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ENTERTAINMENT
May 26, 1990
Howard Rosenberg's May 19 column, "TV: A Witness for the Execution?," failed to mention an important factor in the issue of whether executions should be televised: entertainment. People are entertained by savagery and death, and television is an entertainment medium. Boxing matches. Ice hockey. Racing car crashes. You name it. There is an audience, a sizable audience, for mayhem, cruelty and violence. Including executions. Bring them on. I'll be the first to tune in. LANNY R. MIDDINGS San Ramon, Calif.
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NEWS
August 25, 1985
"TV Snubs Incense Birth Control Campaigners--Major Television Outlets Have Declined to Air Controversial Messages" by Elizabeth Mehren (Aug. 2)--the title describes the issue. Interestingly, networks air programs with sexy bedroom scenes without showing the results--perhaps unwanted pregnancy. Explicit sex on TV influences the youth; however, networks refuse to take responsibility. Among the developed countries, our unintended pregnancy rate is among the highest at more than 3 million a year.
ENTERTAINMENT
November 3, 1990
Perhaps the solution would be to require TV executives to look at their shows two hours a week in the company of their 9-to-15-year-old children or grandchildren. Their networks might change policies. JOHN A. WOODWARD III, Los Angeles
BUSINESS
April 18, 2012 | By Deborah Netburn
Can Ikea's new Uppleva system solve our collective television problem? For too long we've been juggling too many remote controls, shoving unsightly tangles of electric cords behind bookshelves, and precariously stacking video game players on top of Blu-ray players on top of cable boxes. It's not pretty. It's not convenient. And it's not easy. But now Ikea has announced a new product designed to clear the clutter associated with watching television. They call it Uppleva.
ENTERTAINMENT
April 9, 1993 | SHAUNA SNOW, Arts and entertainment reports from The Times, national and international news services and the nation's press
Singer Has HIV: Holly Johnson, former lead singer of the defunct pop group Frankie Goes to Hollywood, has the HIV virus that causes AIDS, the Times of London reported. The group's biggest hit, "Relax," urged gays to take pride in their sexuality and Johnson, a homosexual, said the virus would not force him to live a closeted lifestyle. "I've had some moments of black despair but it's a lot, lot worse for some people," Johnson, 33, said.
CALIFORNIA | LOCAL
January 25, 1991
It is Sunday afternoon. My husband is in the other room watching the Giants-49ers game. I'm here in the kitchen watching the best competitor to football--the war game. I and the rest of the world are actually watching the war on television. It's insanity! Gen. H. Norman Schwartzkopf (commander of allied forces) is interviewed by CNN. He looks and sounds like a football coach. Macho men are pitting their asinine virilities against one another. As I watch this obscene war game I can feel myself becoming desensitized to what is going on. There are people under those fireworks displays!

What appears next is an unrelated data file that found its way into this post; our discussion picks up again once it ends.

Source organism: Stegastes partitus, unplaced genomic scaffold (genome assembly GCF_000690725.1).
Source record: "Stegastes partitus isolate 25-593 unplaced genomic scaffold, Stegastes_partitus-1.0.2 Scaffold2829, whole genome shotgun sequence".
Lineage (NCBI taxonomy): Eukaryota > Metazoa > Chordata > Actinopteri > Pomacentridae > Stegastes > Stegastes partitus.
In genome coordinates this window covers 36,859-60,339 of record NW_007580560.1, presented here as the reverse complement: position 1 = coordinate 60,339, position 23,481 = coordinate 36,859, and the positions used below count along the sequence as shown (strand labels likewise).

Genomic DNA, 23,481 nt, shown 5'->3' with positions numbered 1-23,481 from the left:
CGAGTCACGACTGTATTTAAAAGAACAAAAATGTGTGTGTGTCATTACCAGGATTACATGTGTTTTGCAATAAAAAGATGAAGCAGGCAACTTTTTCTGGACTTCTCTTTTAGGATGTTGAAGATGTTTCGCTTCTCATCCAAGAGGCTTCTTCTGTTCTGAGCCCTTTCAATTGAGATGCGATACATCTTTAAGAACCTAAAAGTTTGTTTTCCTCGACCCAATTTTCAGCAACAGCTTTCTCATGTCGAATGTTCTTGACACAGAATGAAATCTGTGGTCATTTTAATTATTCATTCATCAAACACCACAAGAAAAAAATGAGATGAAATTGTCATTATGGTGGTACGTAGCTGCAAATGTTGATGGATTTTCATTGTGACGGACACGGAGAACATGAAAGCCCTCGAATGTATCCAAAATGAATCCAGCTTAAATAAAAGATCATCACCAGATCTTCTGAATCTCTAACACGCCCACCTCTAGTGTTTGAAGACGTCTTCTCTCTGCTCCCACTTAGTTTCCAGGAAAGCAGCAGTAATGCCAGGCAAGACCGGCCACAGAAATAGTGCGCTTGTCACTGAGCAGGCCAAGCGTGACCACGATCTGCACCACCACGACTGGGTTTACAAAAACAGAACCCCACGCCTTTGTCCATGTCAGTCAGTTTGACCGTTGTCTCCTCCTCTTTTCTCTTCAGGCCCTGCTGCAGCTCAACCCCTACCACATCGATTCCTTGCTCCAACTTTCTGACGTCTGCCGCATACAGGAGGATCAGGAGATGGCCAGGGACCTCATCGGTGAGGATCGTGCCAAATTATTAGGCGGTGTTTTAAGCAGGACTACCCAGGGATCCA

NEWS
April 19, 2011 | By Amina Khan, Los Angeles Times
A 9-year-old boy saved his drowning sister by administering CPR -- which, he says, he learned by watching television. Tristin Saghin and his family were visiting his grandmother in Mesa, Ariz., when his grandmother and mother suddenly realized that the 2-year-old girl had gone missing. They ran outside and found her floating in the swimming pool. As his elders called for help, Tristin began performing chest compressions and mouth-to-mouth on the toddler, according to the ABC15 news report . "I knew what I was doing," he is reported to have said.
CALIFORNIA | LOCAL
December 27, 1993
Let me get this straight: According to a Los Angeles Times Poll, four our of five Americans--roughly the same percentage of Americans who wholeheartedly supported our recent slaughter of over 200,000 Iraqis--believe that television is at the root of our society's violent behavior. There is no difference between our drive-by bombing of Iraq in retaliation for their scheme against former President Bush and a drive-by shooting for similar motivation. Look in the mirror, folks.
ENTERTAINMENT
October 25, 2013 | By Meredith Blake
On the afternoon of Friday, Nov. 22, 1963, the turgid melodrama of "As the World Turns" was suddenly interrupted by grave news from the real world. In Dallas, three shots had been fired at President John F. Kennedy's motorcade. Fifty-eight minutes later, a visibly moved Walter Cronkite would confirm the unthinkable: The president was dead. For the ensuing three days, Americans gathered around their televisions in a rite of collective mourning as the three broadcast networks abandoned their regularly scheduled programming to provide uninterrupted news coverage.
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